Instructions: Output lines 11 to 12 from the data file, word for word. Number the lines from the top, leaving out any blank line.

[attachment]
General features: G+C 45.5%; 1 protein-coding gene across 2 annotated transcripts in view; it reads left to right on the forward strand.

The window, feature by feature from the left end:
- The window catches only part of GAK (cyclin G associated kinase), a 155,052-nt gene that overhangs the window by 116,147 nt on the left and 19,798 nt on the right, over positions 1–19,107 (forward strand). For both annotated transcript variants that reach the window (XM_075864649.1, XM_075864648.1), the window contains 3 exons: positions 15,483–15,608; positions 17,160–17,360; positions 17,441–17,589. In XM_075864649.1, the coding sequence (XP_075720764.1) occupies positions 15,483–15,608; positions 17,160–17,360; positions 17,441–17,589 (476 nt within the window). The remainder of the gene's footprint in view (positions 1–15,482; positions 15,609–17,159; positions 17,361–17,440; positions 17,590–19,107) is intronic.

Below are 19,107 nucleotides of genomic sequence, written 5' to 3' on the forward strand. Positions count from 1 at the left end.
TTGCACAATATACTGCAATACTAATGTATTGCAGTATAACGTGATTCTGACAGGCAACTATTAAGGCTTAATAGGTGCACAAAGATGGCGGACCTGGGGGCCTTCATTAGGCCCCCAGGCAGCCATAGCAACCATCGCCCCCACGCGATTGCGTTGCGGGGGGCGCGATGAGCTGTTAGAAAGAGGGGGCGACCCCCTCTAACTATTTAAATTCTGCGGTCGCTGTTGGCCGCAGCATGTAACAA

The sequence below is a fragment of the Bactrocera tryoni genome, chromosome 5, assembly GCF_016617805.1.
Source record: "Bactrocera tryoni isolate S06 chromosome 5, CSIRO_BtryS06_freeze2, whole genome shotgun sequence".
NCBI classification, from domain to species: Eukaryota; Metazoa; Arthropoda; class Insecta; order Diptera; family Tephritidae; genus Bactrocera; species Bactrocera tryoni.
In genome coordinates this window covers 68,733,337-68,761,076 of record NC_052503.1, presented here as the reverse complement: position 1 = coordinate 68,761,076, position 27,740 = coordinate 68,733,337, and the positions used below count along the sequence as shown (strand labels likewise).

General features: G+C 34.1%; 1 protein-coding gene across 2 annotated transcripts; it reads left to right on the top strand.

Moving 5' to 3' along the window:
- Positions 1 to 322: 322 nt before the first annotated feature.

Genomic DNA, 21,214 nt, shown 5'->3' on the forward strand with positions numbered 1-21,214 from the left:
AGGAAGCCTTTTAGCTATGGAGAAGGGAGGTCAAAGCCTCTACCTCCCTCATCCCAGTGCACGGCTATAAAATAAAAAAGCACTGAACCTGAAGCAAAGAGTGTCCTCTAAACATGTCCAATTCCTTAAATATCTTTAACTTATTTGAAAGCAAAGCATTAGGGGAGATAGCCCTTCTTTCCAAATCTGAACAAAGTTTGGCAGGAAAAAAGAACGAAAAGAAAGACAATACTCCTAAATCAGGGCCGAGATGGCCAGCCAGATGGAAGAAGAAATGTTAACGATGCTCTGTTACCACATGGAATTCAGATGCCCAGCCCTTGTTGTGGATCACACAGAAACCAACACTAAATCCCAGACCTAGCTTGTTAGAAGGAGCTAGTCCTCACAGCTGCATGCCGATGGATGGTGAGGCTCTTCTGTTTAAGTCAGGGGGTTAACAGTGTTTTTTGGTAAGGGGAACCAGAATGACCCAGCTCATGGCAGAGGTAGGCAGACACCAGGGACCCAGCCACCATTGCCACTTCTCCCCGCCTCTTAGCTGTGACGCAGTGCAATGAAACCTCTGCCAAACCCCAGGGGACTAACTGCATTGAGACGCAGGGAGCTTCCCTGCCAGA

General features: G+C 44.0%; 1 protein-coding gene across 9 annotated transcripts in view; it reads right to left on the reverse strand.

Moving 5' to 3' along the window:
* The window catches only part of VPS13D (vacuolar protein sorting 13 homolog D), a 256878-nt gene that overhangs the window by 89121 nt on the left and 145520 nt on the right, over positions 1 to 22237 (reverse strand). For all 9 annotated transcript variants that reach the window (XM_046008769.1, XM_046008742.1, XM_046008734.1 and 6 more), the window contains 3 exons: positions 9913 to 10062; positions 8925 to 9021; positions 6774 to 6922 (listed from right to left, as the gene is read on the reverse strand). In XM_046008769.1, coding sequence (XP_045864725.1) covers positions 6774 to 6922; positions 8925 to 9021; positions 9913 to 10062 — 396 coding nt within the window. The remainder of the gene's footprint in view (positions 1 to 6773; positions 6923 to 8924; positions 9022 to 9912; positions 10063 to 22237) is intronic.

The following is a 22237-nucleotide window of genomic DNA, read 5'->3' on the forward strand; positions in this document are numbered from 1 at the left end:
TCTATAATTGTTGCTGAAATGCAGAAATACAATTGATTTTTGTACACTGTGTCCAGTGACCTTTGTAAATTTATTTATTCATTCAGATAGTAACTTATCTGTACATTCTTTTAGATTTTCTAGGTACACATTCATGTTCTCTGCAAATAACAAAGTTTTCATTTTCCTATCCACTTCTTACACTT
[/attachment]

Moving 5' to 3' along the window:
- Positions 1 to 322: 322 nt before the first annotated feature.